In mid-2017, computer scientists at Google’s security-research unit Project Zero helped discover two 20-year-old flaws in computer chips that were so widely used it meant just about every computer and network in the world was vulnerable to hacking.
Among those vulnerable to the microprocessor flaws named ‘Meltdown’ and ‘Spectre’ were the providers of cloud computing, those that offer IT resources from data centres over the internet. Meltdown, for instance, could theoretically allow a hacker who had penetrated a system to access information in a computer’s memory, which is typically shared by many users on the public cloud. By the time the flaws were made public in January 2018, however, the major cloud-service providers such as Amazon, Google and Microsoft had secured their systems and enhanced their reputations for competence and security.
The ability of cloud service providers to remind people of their worth when such a vulnerability emerged is among reasons why the practice of cloud computing has become a US$176 billion industry over the past 15 years or so.
The practice of renting computing infrastructure over the internet, which is a key segment of cloud computing, is thriving because it is propelled by several favourable forces. One is that rather than having to build an expensive data centre that will be costly to maintain, businesses can access the most advanced computing services immediately and only pay for what they use. Another is that cloud-service providers benefit from such huge economies of scale that they can offer the most-up-to-date services at reasonable prices – by mid-2017, Amazon had cut the price of its ever-improving cloud services at least 62 times in 11 years. And as Project Zero scientists showed, cloud-service providers are better able to secure a system than can most businesses or governments.
The sharing of remote IT resources is expected to grow in coming years. Morgan Stanley estimates that by 2021 businesses will send 44% of application workloads to the public cloud, more than double today’s figure of 21%. US consultancy Gartner predicts the global cloud services market will reach US$278 billion by 2021. All up, cloud computing is proving a rare part of technology; it is surpassing predictions of its usefulness and doing so in a relatively trouble-free manner in an era when much technology is shrouded in controversy.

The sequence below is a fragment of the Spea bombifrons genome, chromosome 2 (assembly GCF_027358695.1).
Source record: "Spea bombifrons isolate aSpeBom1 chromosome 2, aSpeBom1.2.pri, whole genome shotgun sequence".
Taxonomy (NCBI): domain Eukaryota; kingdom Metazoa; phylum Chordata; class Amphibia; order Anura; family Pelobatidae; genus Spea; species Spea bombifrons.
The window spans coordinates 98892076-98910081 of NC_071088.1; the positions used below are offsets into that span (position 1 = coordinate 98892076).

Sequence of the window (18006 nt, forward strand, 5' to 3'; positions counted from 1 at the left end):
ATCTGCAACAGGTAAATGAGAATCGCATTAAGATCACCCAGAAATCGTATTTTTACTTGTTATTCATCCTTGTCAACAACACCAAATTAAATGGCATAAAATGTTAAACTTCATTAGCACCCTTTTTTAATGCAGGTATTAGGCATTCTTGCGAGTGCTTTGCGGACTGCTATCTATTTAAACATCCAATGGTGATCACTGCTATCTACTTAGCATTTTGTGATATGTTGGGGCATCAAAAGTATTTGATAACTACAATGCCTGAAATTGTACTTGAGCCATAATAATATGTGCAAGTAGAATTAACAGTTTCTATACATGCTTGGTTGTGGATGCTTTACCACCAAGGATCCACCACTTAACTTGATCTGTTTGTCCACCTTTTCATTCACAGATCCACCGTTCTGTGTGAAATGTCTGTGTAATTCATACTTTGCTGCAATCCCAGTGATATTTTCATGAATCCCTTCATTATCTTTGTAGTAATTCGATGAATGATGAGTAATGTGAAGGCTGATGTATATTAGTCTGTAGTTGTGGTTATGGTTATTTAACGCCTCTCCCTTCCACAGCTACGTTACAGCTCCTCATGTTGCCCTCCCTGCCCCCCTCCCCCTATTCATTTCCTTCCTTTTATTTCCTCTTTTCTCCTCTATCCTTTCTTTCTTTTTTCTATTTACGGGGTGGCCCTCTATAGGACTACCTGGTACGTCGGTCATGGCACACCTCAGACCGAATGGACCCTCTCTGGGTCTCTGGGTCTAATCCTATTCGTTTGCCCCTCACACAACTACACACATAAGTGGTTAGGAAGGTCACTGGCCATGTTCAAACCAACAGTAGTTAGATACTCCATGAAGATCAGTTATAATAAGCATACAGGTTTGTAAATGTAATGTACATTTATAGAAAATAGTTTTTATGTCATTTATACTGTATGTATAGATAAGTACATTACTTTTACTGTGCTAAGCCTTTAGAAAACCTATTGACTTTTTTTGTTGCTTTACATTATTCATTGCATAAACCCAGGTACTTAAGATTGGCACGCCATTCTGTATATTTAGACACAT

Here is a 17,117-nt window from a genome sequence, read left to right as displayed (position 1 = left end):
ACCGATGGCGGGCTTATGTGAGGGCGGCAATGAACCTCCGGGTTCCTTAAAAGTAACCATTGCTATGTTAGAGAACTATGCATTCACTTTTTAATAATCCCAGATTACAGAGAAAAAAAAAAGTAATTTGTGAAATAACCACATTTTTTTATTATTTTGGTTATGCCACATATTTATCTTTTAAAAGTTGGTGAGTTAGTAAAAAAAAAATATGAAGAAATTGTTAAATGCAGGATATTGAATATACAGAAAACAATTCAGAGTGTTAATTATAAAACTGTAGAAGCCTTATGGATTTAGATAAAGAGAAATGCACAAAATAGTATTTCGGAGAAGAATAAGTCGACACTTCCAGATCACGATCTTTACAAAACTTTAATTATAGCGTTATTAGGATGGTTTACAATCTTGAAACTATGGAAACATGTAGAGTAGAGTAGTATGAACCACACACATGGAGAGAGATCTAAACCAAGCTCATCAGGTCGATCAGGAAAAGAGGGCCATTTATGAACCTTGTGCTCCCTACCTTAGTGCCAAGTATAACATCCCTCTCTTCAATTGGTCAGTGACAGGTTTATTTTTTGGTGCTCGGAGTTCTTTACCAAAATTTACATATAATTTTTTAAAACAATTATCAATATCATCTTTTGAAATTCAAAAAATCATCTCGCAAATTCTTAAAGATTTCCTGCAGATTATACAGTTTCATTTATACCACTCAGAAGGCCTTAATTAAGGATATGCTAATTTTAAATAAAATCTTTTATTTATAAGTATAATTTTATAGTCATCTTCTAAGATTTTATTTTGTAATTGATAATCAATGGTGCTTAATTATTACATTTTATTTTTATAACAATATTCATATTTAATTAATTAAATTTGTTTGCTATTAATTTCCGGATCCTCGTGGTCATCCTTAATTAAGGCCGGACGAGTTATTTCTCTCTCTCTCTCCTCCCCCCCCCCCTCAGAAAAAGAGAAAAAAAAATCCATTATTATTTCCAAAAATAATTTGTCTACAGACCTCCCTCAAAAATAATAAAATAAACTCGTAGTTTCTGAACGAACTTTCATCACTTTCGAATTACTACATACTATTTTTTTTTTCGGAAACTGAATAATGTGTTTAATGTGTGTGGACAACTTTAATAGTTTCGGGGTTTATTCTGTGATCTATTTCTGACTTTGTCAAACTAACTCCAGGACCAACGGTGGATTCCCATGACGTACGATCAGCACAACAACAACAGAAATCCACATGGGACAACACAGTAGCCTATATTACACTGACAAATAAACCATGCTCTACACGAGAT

To be sure, any large, fast-growing industry is bound to stir up some issues. Data centres can have technical problems that put them temporarily out of service. Their large energy demands could attract criticism, although cloud computing is a more efficient use of resources at a society level and cloud providers are adept at maximising energy efficiency. Issues about ‘data sovereignty’ have prompted some governments to force cloud service providers to contain data within country borders. No part of the internet, including cloud data centres, will ever be fully secure. The European banking regulator worries that the outsourcing of core banking systems to the cloud is a systemic risk. Increasing market dominance by the likes of Amazon and Microsoft could attract the attention of anti-trust regulators.
It must be said too that for all the benefits the cloud offers not everything will shift to data centres. Cost-wise, for instance, cloud computing may be better suited to variable volumes of data processing. Certain core operational workloads might stay on the premises, as might critical IT and customised processing. The same goes for data that must stay on site for compliance reasons. Another brake on cloud growth is that applications such as autonomous driving still benefit from having computing resources closer to the data source.